Herbal-drug interaction induced rhabdomyolysis in a liposarcoma patient receiving trabectedin

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Abstract

Background: Rhabdomyolysis is an uncommon side effect of trabectedin which is used for the second line therapy of metastatic sarcoma after anthracycline and ifosfamide failure. This side effect may be due to pharmacokinetic interactions caused by shared mechanisms of metabolism involving the cytochrome P450 (CYP) system in the liver. Here, for the first time in literature, we describe the unexpected onset of heavy toxicity, including rhabdomyolysis, after the fourth course of trabectedin in a patient with retroperitoneal liposarcoma who at the same time was taking an alternative herbal medicine suspected of triggering this adverse event.Case presentation: This is the case of a 56 year old Caucasian man affected by a relapsed de-differentiated liposarcoma who, after the fourth cycle of second-line chemotherapy with trabectedin, complained of sudden weakness, difficulty walking and diffuse muscle pain necessitating complete bed rest. Upon admission to our ward the patient showed grade (G) 4 pancytopenia and a marked increase in liver lytic enzymes, serum levels of myoglobin, creatine phosphokinase (CPK) and lactate dehydrogenase. No cardiac or kidney function injuries were present. Based on these clinical and laboratory features, our conclusive diagnosis was of rhabdomyolysis induced by trabectedin.The patient did not report any trauma or muscular overexertion and no co-morbidities were present. He had not received any drugs during treatment with trabectedin, but upon further questioning the patient informed us he had been taking a folk medicine preparation of chokeberry (Aronia melanocarpa) daily during the last course of trabectedin and in the 2 subsequent weeks.One week after hospitalization and cessation of intake of chokeberry extract, CPK and other markers of myolysis slowly returned to standard range, and the patient noted a progressive recovery of muscle strength.The patient was discharged on day 14 when a blood transfusion and parenteral hydration gradually lowered general toxicity. Progressive mobilization of the patient was obtained as well as a complete normalization of the laboratory findings.Conclusions: The level of evidence of drug interaction leading to the adverse event observed in our patient was 2 (probable). Thus our case underlines the importance of understanding rare treatment-related toxicities such as trabectedin-induced rhabdomyolysis and the possible role of the drug-drug interactions in the pathogenesis of this rare side effect. Furthermore, this report draws attention to a potential problem of particular concern, that of nutritional supplements and complementary and alternative drug interactions. These are not widely recognized and can cause treatment failure.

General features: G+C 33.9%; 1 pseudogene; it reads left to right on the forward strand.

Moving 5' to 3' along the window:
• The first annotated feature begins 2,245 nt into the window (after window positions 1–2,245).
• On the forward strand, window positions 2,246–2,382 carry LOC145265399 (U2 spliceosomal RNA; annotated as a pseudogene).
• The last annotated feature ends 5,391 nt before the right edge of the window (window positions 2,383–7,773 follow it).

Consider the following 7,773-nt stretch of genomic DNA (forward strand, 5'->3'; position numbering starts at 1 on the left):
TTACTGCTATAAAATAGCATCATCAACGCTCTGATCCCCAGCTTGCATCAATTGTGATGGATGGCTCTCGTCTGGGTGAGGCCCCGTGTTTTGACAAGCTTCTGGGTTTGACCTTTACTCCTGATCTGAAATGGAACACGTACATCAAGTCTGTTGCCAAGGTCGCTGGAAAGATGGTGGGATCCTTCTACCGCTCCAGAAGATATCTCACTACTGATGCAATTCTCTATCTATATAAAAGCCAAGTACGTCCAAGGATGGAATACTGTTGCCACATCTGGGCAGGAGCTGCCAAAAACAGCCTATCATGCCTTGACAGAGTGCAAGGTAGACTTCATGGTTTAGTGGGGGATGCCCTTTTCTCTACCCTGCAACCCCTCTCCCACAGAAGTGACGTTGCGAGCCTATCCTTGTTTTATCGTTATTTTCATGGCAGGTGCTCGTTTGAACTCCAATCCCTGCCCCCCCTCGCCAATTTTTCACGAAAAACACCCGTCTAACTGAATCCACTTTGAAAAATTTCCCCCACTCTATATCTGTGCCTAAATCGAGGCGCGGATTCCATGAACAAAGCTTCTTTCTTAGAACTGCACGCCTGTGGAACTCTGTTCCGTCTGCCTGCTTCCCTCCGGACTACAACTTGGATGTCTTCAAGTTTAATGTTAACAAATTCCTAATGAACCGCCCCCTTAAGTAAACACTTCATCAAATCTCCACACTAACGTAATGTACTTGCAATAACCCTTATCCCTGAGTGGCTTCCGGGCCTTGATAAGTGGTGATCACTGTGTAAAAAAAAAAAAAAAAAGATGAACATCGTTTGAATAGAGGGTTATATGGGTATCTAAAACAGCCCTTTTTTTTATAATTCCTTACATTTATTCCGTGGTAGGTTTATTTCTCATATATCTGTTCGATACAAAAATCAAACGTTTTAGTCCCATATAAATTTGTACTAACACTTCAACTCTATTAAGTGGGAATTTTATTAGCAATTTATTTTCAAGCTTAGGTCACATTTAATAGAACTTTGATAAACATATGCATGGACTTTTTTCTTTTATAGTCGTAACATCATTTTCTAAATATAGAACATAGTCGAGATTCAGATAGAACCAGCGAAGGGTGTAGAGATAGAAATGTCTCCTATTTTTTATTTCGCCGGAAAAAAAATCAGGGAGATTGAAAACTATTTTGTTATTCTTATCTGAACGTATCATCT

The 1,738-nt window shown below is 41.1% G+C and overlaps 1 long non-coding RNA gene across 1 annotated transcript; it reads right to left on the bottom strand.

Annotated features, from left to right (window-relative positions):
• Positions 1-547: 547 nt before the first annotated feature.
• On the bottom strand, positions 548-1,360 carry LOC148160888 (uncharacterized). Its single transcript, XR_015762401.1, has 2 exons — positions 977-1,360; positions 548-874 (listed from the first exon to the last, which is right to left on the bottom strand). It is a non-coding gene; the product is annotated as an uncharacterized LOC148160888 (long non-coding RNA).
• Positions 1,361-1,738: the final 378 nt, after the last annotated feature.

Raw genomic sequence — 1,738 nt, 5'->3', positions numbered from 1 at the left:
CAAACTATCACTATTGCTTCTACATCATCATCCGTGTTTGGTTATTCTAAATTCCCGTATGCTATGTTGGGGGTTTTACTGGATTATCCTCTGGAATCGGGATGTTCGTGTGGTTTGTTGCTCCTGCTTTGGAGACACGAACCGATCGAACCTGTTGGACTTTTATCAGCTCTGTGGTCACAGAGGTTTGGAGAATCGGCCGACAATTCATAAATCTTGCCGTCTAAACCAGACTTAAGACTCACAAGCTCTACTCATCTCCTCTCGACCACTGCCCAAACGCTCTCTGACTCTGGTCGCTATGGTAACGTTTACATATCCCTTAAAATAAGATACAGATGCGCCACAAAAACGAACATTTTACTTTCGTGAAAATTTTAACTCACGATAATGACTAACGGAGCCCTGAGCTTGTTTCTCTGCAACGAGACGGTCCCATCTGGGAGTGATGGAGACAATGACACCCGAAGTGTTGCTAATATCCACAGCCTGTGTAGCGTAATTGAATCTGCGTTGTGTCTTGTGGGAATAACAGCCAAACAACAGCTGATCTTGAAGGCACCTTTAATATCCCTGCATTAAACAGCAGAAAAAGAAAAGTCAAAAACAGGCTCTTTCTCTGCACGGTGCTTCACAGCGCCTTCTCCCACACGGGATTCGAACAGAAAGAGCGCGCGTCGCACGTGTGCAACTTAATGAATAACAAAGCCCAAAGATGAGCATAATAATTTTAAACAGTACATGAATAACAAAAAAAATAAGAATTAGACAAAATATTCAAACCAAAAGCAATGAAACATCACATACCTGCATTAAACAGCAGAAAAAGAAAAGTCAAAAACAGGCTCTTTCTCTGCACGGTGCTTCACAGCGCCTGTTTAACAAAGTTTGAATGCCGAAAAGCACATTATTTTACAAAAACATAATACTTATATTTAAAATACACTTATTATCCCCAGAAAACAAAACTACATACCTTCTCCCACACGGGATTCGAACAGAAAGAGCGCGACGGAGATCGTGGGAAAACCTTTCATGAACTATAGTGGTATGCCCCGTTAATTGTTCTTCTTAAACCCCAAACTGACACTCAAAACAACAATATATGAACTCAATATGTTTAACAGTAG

Original languageEnglish
Article number199
JournalBMC Complementary and Alternative Medicine
Volume13
DOIs
Publication statusPublished - Jul 30 2013

Fingerprint

trabectedin
Herb-Drug Interactions
Liposarcoma
Rhabdomyolysis
Drug Interactions
Creatine Kinase
Photinia
Mobility Limitation
Ifosfamide
Bed Rest
Pancytopenia
Herbal Medicine
Myoglobin
Liver
Anthracyclines
Myalgia
Wounds and Injuries
Muscle Strength
Traditional Medicine
Complementary Therapies

Keywords

  • Chokeberry (Aronia melanocarpa)-drugs interaction
  • Drug-drug interactions
  • Liposarcomas
  • Trabectedin related rhabdomyolysis

ASJC Scopus subject areas

  • Complementary and alternative medicine

Cite this

@article{86d4f4050dfa4c2fb547e09114dbf51f,
title = "Herbal-drug interaction induced rhabdomyolysis in a liposarcoma patient receiving trabectedin",